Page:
Moving to the U.S. or another wealthy country can provide opportunities for migrants, and the remittances they send back to their countries of origin can significantly improve the health and welfare of their families. Migration can also reduce the level of unemployment in the home country. For refugees from war-torn countries, migration can mean the difference between life and death.

Conversely, deporting people from the U.S.—or restricting entry to the U.S.—would limit opportunities for migrants, deprive their families of the safety net provided by remittances, increase the level of unemployment in countries of origin, and deprive refugees of a safe haven from the danger and destruction of war. Moreover, if the new U.S. government refuses to accept its fair share of the world’s refugees, the burden on other destination countries would be increased or the refugees would remain in peril. Meanwhile, the U.S. is likely to continue its practice of importing foreign health care professionals, such as doctors and nurses, to meet the workforce needs of the U.S., despite the effect of that “brain drain” on the workforce needs of other countries.

In light of these likely effects on global health, what should we do? As expressed in an editorial by The Lancet shortly after the U.S. election, “the objective must be to organise, and to use evidence to promote a clear pro-health political agenda for the US, domestically and globally.”[15]


[1] Editorial, “President Trump,” The Lancet, 388(10059), (November 19, 2016), 2449.

[2] Wheeler, Lydia, “”Trump floats rolling back food safety regulations,” The Hill, (September 15, 2016),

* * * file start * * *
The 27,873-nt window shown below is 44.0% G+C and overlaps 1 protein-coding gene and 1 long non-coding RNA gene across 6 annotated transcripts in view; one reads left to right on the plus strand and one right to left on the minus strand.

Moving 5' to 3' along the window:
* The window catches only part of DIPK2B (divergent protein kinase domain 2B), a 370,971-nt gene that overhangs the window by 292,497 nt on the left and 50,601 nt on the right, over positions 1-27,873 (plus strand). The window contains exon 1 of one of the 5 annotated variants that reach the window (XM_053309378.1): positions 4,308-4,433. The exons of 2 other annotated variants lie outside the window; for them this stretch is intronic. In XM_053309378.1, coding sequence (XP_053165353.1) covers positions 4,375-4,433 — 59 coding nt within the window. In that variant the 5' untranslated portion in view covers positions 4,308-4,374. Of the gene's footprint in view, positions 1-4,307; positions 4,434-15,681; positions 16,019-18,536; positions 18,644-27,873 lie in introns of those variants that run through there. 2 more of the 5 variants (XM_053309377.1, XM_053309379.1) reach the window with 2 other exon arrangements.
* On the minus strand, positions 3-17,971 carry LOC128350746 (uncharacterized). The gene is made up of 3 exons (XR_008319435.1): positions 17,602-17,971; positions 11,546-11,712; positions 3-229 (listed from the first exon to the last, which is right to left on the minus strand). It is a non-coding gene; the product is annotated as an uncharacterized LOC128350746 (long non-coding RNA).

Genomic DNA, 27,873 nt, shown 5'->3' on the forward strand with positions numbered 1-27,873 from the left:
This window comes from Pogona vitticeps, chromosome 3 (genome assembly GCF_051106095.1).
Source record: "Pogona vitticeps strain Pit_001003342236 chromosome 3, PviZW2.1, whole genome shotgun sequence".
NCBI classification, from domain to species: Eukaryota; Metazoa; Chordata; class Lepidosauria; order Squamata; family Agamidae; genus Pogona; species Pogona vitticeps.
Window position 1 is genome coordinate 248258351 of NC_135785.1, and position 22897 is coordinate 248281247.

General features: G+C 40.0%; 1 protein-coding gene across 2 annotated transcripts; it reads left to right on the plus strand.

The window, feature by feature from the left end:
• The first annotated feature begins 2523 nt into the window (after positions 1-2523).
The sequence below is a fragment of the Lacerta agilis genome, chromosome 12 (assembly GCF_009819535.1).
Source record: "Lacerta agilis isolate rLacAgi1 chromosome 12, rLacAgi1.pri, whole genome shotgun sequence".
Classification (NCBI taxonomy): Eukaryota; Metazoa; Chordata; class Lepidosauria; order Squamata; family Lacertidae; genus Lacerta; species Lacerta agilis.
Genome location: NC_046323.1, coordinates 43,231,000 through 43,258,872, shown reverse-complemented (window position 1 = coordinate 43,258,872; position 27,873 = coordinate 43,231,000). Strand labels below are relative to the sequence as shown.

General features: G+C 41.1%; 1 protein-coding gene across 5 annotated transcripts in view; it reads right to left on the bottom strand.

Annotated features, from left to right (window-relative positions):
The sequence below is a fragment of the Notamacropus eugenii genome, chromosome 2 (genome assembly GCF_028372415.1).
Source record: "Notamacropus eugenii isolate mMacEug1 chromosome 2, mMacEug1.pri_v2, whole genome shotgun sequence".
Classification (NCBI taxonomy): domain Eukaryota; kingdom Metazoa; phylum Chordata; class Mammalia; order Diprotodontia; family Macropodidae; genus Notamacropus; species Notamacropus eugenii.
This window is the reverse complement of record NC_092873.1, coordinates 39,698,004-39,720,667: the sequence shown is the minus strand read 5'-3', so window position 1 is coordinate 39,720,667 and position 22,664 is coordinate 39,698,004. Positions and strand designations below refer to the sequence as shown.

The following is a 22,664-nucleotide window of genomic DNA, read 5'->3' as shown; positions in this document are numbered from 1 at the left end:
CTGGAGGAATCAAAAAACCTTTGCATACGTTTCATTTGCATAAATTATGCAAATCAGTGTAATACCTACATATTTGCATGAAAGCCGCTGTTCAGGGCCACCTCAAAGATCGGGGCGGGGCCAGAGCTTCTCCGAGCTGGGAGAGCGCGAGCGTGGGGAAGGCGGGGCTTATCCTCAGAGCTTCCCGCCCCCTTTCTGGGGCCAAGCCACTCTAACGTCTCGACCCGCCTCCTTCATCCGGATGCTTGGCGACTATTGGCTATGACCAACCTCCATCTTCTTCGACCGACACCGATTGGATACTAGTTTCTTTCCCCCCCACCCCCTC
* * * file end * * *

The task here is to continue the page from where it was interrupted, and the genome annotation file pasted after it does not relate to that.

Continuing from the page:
[3] Reynolds, Carolyn, “What does the US election mean for global health? PATH Blog, (November 16, 2016),

[4] Ryan, Lisa, “It’s Not Just American Women Who May Be Harmed by Donald Trump’s Presidency,” NYMAG.COM, (November 21, 2016),

[5] Harris, Dean, Ethics in Health Services and Policy: A Global Approach, (Jossey-Bass/John Wiley & Sons, Inc., San Francisco, CA, 2011) 1-287, at 77-78.

[6] Aizenman, Nurith, “Will Trump Reinstate Reagan’s Abortion Rule for International Charities? NPR, (December 6, 2016), <>

 [7]Ryan, supra note 4.

[8] Reynolds, supra note 3; Garrett, Laurie, “Garrett on Global Health,” Council on Foreign Relations Newsletter, (November 9, 2016),

[9] Garrett, supra note 8.

[10] Id. at 10.

[11] Shear, Michael, et al, “Anti-Vaccine Activist Says Trump Wants Him to Lead Panel on Immunization Safety,” New York Times, (January 10, 2017),

[12] Id. at 3.

[13] The original source of this quotation is unclear.;f=101;t=000076;p=0

[14] Wong, Edward, “Trump Has Called Climate Change a Chinese Hoax. Beijing Says It Is Anything But,” New York Times, (November 18, 2016),

[15] Lancet, supra note 1, at 2449.